• If the old grass was merely thinning, yellowed, or dead in spots, it is likely the soil is depleted, lacking the required nutrients for healthy, lush growth. Poor soil will not support sod , so cultivate the top 1-2″ of the surface and enrich it. Add some high-nitrogen fertilizer at a rate of 4-5 lbs/100 square feet of surface area, and for best results, add an organic component, a layer of organic compost on the lawn if available, or work in some peat moss prior to placing sod.
  • Assess other conditions realistically too; for example, If the old lawn was covered with moss on the surface, the soil was most likely too acidic, excessivly shaded, or too wet.. The acidity ( pH) of the soil should typically not be less than 5.5-6.0. Spread lime prior to cultivating the soil to correct the acidity.
  • Address drainage issues and grade, or add a French drain if required.
  • If the soil on oft-used paths and bike trails across the lawn is barren and packed as hard as rock, consider rototilling sections and adding high-quality soil as a minimum in those areas.

Cultivate and correct grades as required, including filling of any holes, and removal of tree roots which will eventually leave unsightly lumps under the sod. Rake evenly an roll it with a heavy, water-filled lawn roller and correct any obvious defects. If it’s not perfect, lift the section of new sod and place additional soil as required to ensure the grade is perfect.

If starting from scratch to build a new lawn and are laying sod , the area should be graded to correct drainage with three to four inches of good quality topsoil that has been screened and free of sticks, roots, and rocks. Spread soil evenly for uniform performance of sod. Smooth and rake it carefully by hand for small jobs, or get a mechanical box scraper for larger projects. Do ensure the grade is even, with slopes established correctly to create the required drainage pattern. Care at this stage is essential because it is difficult and time-consuming to change errors in grading after sod is established.

Install open-weave ground fabric on the surface of steep slopes and pin it into place to prevent soil erosion underneath new sod to ensure adequate time to establish a satisfactory and secure root system to prevent slippage.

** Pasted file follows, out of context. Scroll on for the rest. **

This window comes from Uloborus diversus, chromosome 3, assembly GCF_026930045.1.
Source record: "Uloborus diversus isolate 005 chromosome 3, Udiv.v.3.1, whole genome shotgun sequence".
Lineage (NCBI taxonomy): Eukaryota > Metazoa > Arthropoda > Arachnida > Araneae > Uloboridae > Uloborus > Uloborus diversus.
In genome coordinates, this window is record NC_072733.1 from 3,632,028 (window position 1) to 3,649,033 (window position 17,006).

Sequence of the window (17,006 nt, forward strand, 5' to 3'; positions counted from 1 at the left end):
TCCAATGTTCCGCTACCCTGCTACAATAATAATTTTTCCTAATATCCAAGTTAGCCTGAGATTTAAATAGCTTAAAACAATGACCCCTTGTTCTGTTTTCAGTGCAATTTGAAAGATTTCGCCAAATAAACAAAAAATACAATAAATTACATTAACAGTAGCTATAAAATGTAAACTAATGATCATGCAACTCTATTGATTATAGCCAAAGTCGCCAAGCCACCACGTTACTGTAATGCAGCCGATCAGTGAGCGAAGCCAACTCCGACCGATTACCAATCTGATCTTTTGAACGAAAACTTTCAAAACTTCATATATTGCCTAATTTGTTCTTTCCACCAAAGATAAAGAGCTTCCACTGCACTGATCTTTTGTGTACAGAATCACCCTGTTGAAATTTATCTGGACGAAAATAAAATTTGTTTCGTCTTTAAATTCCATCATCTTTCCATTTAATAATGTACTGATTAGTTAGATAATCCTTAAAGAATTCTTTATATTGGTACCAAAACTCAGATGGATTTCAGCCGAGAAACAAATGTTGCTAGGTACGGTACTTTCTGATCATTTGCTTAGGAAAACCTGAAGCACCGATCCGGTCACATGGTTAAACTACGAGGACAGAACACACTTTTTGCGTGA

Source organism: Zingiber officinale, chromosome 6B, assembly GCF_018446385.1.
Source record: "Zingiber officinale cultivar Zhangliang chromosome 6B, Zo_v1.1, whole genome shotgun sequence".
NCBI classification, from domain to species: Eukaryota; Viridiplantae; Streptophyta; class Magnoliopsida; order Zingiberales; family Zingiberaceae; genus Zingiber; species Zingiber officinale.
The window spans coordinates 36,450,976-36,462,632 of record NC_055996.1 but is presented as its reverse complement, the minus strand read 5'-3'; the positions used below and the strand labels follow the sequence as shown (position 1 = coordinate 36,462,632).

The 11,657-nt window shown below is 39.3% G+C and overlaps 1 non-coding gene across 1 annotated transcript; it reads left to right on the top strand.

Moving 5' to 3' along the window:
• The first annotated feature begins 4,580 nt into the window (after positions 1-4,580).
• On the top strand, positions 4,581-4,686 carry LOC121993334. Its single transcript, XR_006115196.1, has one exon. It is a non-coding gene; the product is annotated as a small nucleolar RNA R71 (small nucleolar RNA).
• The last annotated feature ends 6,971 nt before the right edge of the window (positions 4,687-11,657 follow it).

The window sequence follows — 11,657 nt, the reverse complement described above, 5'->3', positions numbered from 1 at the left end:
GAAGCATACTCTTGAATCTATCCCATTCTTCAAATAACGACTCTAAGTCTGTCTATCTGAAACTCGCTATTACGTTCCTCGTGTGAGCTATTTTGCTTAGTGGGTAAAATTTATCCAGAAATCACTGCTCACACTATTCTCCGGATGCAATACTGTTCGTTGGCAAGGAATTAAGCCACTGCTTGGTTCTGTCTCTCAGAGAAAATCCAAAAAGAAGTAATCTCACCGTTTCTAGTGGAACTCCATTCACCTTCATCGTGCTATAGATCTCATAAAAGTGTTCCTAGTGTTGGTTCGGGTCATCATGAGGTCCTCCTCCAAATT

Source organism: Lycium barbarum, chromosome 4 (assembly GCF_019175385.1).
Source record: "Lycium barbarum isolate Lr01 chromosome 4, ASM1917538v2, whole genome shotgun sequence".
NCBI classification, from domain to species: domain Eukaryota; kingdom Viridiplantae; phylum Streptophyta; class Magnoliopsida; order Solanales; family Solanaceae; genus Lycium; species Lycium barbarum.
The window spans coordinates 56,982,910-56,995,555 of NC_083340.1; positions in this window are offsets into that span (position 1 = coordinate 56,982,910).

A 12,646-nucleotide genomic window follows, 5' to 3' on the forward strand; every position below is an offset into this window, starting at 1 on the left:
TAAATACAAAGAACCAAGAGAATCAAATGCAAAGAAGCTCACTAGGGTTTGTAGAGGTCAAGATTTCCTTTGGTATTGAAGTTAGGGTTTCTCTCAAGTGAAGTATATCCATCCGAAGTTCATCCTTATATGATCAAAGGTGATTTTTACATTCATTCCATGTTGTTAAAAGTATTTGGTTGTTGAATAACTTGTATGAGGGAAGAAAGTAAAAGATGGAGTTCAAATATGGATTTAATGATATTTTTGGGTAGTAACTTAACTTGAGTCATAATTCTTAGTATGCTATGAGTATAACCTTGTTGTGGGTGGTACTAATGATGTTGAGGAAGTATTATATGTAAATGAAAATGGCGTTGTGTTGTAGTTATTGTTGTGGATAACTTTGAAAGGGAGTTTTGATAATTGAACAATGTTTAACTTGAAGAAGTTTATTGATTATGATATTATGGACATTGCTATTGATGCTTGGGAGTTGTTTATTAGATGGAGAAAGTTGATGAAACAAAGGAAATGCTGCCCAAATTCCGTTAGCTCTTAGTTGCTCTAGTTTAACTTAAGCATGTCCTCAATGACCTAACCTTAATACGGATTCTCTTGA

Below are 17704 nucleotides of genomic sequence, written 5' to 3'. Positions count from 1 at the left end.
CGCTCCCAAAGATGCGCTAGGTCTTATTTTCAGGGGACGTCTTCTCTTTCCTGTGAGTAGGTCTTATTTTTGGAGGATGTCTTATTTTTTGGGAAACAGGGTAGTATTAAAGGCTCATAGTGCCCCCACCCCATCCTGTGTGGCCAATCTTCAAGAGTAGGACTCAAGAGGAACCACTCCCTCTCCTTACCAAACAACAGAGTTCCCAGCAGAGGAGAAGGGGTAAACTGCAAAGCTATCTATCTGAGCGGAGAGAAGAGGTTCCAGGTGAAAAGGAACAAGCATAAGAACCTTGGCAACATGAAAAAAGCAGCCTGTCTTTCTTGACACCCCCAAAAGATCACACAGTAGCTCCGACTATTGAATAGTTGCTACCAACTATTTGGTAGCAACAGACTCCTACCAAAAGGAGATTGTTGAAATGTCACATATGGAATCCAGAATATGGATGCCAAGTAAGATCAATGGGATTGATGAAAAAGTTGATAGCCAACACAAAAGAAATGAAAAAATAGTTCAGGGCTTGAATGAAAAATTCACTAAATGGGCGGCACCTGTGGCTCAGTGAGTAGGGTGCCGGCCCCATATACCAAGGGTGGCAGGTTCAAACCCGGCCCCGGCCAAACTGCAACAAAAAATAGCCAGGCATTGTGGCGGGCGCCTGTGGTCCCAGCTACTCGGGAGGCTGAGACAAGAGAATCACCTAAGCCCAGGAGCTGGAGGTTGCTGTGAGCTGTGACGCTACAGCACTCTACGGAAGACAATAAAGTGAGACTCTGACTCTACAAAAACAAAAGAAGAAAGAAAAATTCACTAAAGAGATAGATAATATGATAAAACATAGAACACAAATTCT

Let’s Roll out the Sod

Now you are ready to roll out that new sod. Inspect sod as rolls are used. Reject browned or damaged sections and request replacements..

Start on one side, cutting and fitting the sod tightly at the joints as required. With the second row, stagger joints from the first row, and ensure sod is nested tightly against previously laid rows. Progress uniformly across the lawn rather than working helter-skelter.

To finish the final edge or for curved areas such as along walkways or foundations, trim carefully while the sod is laying in place to ensure an attractive, neat fit.

Peg sod in place on steeply sloped areas to ensure it does not shift or slide downhill when it rains. Pegs can be removed after several weeks of successful growth.

Roll the sod firmly with a water-filled lawn roller to establish full contact of the root system with the soil surface. For a professional outcome, take extra time to repair any defects discovered as you go by replacing individual sections and/ or adding soil where required.

Water the new lawn surface regularly for several weeks to ensure the sod does not dry out and ensure adequate root development. Water it heavily, but not enough to wash away soil or damage the sod structure. Cut the lawn long 2-3″ for the first season to ensure the new grass is not scalped or damaged.

Doesn’t it look great? You can fertilize it next spring, but now it’s time to get out the barbecue and the soccer ball!

Enjoy that new, instant lawn!

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© Raymond Alexander Kukkee
 

Raymond is a freelance author and writer who practices traditional and experimental gardening using natural, sustainable methods in the challenging Zone 3 environs of Northwestern Ontario. Read more articles by Raymond.